April 18, 2014 By Joseph P. Farrell

Mr. P.H. kindly shared this article with me, and it's an indicator of the looming possibility that the BRICSA nations are not only fed up with the USSA's high-handed behavior, but another indicator that my prediction of BRICSA independent international financial clearing may be quietly in the works. (Now, for those still sitting on the fence, or who believe it's all still about the "city on the hill" and "the indispensible nation" and "the shining light," consider this editorial from former Reagan Administration assistant secretary of the Treasury, Dr. Paul Craig Roberts:

Obama's Threats Against Russia)

Now, down to the business at hand, this article is written by an Indian, and it's worth noting his language:

"Over the last few decades, global interdependence has translated more into emerging economies being dependent on Western systems. It goes without say that an IMF bailout of an emerging economy will come with far more strict conditions than one that bails out a Western economy. The BRICS just do not have enough of a say in the way the Bretton Woods institutions function. It’s unfortunate that an idea like the BRICS bank, which should have come into fruition by now, is still stuck and is likely to become a reality only by 2019.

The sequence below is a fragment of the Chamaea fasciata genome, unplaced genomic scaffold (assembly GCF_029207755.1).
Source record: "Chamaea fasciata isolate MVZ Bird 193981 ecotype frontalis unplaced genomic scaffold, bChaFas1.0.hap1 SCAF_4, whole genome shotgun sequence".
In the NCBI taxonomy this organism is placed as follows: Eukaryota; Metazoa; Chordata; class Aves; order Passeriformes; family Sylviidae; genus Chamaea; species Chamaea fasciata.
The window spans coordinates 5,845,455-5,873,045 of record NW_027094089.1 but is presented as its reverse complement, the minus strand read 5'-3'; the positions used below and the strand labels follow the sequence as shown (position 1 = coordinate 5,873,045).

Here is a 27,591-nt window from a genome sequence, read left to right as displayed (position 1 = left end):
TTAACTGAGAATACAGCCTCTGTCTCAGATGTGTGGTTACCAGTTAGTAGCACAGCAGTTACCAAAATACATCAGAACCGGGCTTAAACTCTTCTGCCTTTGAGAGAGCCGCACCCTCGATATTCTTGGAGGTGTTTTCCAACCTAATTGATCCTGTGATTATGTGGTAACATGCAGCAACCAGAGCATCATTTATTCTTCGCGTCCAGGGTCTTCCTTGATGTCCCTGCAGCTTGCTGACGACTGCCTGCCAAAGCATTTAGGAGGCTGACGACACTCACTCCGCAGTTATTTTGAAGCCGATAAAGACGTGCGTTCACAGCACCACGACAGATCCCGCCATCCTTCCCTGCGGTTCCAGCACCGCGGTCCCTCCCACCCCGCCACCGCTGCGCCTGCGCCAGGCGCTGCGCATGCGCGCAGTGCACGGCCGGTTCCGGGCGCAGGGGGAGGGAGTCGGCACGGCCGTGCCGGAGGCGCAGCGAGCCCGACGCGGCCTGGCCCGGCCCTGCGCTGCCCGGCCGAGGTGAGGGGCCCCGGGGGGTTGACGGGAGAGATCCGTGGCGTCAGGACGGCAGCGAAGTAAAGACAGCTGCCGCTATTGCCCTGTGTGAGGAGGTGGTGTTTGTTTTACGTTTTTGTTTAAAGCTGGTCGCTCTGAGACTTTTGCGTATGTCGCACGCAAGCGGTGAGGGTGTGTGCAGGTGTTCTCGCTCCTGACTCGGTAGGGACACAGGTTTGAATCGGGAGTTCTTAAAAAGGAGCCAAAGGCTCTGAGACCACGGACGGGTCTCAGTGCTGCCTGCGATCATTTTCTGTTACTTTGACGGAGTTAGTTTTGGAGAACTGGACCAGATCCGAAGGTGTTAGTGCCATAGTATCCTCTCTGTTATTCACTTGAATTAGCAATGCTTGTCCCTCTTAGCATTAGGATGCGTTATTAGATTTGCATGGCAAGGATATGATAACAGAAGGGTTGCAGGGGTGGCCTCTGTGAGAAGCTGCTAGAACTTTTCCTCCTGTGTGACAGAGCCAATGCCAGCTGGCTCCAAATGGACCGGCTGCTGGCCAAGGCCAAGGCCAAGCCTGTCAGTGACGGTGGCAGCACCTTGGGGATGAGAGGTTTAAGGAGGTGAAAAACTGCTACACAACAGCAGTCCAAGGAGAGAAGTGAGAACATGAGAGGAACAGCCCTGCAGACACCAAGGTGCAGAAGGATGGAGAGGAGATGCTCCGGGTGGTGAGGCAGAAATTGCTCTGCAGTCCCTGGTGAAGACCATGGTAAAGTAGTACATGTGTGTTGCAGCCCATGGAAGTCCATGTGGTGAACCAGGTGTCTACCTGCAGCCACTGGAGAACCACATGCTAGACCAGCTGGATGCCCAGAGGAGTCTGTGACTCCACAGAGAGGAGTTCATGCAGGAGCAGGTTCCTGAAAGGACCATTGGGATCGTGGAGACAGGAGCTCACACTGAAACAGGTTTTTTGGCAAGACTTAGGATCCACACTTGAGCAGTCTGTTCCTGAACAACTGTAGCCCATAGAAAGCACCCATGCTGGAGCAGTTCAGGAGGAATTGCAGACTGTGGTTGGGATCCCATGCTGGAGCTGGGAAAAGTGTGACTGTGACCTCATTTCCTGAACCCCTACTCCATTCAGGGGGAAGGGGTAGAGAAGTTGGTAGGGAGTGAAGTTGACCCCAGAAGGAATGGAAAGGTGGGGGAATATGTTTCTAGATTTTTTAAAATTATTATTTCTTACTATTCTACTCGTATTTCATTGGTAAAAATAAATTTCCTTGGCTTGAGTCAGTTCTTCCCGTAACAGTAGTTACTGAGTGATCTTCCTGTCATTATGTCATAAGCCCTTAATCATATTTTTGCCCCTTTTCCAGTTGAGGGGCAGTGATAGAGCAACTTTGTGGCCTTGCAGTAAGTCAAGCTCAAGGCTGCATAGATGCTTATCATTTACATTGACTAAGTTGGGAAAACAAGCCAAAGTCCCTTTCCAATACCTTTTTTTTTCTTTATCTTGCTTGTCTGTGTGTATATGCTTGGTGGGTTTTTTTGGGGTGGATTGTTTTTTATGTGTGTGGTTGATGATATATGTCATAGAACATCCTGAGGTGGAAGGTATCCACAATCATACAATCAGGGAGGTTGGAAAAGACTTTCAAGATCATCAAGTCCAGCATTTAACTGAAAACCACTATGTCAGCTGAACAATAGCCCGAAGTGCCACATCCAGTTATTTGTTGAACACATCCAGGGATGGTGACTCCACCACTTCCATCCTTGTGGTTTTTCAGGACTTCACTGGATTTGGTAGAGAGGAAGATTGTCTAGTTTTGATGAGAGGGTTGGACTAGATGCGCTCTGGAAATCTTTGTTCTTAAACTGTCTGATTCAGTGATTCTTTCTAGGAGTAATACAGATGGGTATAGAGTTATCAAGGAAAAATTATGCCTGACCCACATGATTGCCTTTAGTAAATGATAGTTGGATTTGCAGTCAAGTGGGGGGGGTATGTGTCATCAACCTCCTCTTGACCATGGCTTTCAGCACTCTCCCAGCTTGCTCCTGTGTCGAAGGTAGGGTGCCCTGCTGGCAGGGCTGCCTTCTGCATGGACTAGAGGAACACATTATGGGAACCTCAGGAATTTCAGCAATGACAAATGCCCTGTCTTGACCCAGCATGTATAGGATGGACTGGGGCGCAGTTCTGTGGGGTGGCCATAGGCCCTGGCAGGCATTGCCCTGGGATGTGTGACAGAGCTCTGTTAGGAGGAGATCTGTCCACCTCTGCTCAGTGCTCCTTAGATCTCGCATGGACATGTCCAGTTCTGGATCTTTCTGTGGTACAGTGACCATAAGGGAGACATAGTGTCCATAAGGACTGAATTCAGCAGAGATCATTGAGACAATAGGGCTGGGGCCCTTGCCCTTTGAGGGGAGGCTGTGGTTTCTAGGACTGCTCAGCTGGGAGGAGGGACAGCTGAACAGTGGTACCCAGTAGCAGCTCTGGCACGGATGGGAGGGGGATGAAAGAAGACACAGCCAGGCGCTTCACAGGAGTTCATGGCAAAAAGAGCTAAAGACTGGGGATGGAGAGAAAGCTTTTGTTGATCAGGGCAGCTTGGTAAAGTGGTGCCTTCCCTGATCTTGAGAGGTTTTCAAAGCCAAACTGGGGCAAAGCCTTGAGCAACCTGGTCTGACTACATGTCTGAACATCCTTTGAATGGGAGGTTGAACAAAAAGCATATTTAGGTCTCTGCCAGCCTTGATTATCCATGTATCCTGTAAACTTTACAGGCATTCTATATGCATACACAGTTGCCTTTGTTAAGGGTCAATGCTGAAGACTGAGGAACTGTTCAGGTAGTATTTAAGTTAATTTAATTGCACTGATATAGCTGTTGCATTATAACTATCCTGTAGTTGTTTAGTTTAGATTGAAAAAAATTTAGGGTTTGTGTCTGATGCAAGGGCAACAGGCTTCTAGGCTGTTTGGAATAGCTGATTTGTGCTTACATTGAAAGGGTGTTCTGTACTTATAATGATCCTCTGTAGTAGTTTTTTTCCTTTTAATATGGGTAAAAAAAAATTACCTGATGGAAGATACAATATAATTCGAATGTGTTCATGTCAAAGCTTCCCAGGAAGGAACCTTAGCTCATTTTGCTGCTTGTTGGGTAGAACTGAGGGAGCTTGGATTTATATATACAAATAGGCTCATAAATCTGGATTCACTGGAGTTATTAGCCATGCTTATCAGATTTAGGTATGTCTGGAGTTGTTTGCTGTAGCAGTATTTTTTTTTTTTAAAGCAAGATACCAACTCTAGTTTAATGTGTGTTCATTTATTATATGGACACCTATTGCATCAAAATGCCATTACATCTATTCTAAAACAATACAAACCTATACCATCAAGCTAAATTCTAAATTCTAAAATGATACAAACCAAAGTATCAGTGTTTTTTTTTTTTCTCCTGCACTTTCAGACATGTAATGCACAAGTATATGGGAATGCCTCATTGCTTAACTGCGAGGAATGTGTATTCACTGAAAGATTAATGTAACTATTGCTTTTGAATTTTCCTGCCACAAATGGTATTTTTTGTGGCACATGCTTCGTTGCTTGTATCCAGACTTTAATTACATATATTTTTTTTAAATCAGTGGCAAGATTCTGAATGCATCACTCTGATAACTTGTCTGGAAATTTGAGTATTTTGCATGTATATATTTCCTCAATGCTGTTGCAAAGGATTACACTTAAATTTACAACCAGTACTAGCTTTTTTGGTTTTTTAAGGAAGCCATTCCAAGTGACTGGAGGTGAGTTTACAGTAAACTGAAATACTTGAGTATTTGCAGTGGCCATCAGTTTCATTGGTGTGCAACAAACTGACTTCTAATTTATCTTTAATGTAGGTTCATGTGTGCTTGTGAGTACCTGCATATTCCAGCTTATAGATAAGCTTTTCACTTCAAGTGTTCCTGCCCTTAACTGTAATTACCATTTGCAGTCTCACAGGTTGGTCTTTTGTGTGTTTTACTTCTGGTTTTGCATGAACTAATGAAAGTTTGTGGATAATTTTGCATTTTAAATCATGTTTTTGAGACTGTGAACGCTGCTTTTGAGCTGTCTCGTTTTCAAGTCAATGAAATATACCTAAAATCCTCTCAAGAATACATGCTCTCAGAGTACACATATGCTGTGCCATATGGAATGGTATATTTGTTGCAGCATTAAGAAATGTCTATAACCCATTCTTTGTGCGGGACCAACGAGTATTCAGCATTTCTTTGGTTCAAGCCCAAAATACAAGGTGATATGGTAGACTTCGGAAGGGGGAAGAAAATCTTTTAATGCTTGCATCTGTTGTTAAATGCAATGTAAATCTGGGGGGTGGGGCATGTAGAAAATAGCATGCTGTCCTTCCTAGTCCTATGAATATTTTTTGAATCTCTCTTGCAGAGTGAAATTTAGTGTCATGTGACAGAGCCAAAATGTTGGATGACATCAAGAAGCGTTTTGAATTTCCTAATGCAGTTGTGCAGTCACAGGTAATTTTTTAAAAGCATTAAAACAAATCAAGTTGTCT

"A growing numbers of countries in Asia, Africa and South America are frustrated with the bullying that is a part and parcel of the Western-dominated institutions. The BRICS are seen as a counterweight and inspiration in the quest for a new world order. The upcoming summit of the grouping in Brazil should have a single-minded focus to set up the kind of infrastructure that creates a firewall against economic sanctions."

There it is, folks, in clear print, and as I predicted, the call for such a system would not come from Russia or China, but as predicted, from Brazil or India. There is little left to the imagination here, since a "firewall" in the context of the article can only mean a mechanism of clearing free and independent of Western influence. And the conclusion of the article leaves no ambiguity, at least as far as some Indians are concerned:

"India’s interests lie in the strengthening of BRICS both as an economic and a political grouping. Russia could not get isolated internationally after the Crimean reunification largely because the BRICS rallied and came out in support of the country. Given the fact that the West has rarely been sympathetic or taken India’s side in any international dispute, the day may not be far when the country may face the wrath of sanctions on some flimsy grounds."

The response of the west to such measures, particularly as being announced from the third nuclear power in the BRICSA entente, India, is inevitable, for there will be a response. But sanctions against India are unlikely(though given the insanity prevailing in the corridors of power in the West, not altogether unfeasible "on some flimsy grounds."). More likely is what we've seen at work in the Ukraine: pro-"democracy" groups of thinly disguised fascists, in other words, covert ops...

...but as I've said before, the covert ops game is a game that two, or more, can play.

See you on the flip side.